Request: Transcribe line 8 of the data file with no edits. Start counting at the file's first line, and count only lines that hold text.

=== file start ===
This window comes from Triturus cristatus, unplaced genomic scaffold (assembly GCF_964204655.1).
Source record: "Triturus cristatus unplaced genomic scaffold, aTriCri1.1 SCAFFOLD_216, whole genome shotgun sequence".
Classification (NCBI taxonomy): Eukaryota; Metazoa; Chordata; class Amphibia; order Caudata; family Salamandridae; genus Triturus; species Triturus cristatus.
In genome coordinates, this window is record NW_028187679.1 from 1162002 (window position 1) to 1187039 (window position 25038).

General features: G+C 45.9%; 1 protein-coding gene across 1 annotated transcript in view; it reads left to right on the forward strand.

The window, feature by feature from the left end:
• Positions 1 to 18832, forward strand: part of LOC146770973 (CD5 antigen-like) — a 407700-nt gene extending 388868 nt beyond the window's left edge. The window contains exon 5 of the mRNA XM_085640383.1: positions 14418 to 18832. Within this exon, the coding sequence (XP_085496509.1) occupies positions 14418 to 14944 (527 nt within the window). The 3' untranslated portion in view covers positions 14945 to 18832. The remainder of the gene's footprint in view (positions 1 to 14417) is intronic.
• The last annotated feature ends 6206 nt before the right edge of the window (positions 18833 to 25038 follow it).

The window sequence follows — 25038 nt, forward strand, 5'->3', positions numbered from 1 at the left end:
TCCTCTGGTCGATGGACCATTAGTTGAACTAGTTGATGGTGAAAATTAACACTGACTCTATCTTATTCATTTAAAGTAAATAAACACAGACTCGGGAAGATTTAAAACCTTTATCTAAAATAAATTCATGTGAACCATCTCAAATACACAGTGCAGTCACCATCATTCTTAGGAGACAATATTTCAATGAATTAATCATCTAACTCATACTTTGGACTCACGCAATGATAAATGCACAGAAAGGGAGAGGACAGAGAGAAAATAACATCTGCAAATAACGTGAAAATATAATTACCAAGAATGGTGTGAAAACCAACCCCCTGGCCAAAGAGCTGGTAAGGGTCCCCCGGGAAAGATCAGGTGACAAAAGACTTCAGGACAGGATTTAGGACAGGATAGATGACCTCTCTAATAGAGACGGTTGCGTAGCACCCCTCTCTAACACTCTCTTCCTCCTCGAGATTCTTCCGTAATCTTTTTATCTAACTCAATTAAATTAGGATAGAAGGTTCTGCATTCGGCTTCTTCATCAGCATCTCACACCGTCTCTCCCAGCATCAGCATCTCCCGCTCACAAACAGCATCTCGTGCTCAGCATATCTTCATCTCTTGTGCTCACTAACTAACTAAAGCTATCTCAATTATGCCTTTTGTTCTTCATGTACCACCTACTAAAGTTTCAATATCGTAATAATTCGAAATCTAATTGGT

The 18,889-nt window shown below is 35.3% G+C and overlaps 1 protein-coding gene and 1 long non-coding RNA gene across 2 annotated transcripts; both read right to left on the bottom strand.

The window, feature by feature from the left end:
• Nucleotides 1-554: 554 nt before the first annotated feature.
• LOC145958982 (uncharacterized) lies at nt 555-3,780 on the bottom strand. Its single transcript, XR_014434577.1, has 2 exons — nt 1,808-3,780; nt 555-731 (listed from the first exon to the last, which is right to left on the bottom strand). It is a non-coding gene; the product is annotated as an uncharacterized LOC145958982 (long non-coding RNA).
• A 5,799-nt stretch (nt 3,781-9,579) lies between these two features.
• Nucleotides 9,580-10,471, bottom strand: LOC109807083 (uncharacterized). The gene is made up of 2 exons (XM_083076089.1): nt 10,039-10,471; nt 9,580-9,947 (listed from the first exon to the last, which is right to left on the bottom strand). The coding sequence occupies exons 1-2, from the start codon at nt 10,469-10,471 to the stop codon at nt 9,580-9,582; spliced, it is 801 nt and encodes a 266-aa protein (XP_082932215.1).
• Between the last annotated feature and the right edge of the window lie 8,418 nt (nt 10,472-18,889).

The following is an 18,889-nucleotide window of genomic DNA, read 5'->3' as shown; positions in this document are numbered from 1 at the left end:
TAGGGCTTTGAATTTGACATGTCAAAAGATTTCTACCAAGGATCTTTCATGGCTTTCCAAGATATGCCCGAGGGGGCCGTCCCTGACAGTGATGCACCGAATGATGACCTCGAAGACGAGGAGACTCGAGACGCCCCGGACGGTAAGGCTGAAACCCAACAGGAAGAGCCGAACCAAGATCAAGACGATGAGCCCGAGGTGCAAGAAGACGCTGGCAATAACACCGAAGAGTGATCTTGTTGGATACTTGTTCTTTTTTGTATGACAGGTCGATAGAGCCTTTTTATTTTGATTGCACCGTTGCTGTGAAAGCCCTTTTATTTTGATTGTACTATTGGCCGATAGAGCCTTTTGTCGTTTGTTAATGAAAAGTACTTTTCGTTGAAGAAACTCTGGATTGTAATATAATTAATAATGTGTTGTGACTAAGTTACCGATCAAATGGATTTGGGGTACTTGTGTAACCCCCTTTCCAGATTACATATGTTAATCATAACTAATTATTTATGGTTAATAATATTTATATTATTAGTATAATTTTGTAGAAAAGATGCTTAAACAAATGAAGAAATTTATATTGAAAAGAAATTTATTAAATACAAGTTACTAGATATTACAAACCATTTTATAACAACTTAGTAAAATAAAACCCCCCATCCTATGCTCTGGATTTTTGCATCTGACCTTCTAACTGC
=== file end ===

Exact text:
• The last annotated feature ends 6206 nt before the right edge of the window (positions 18833 to 25038 follow it).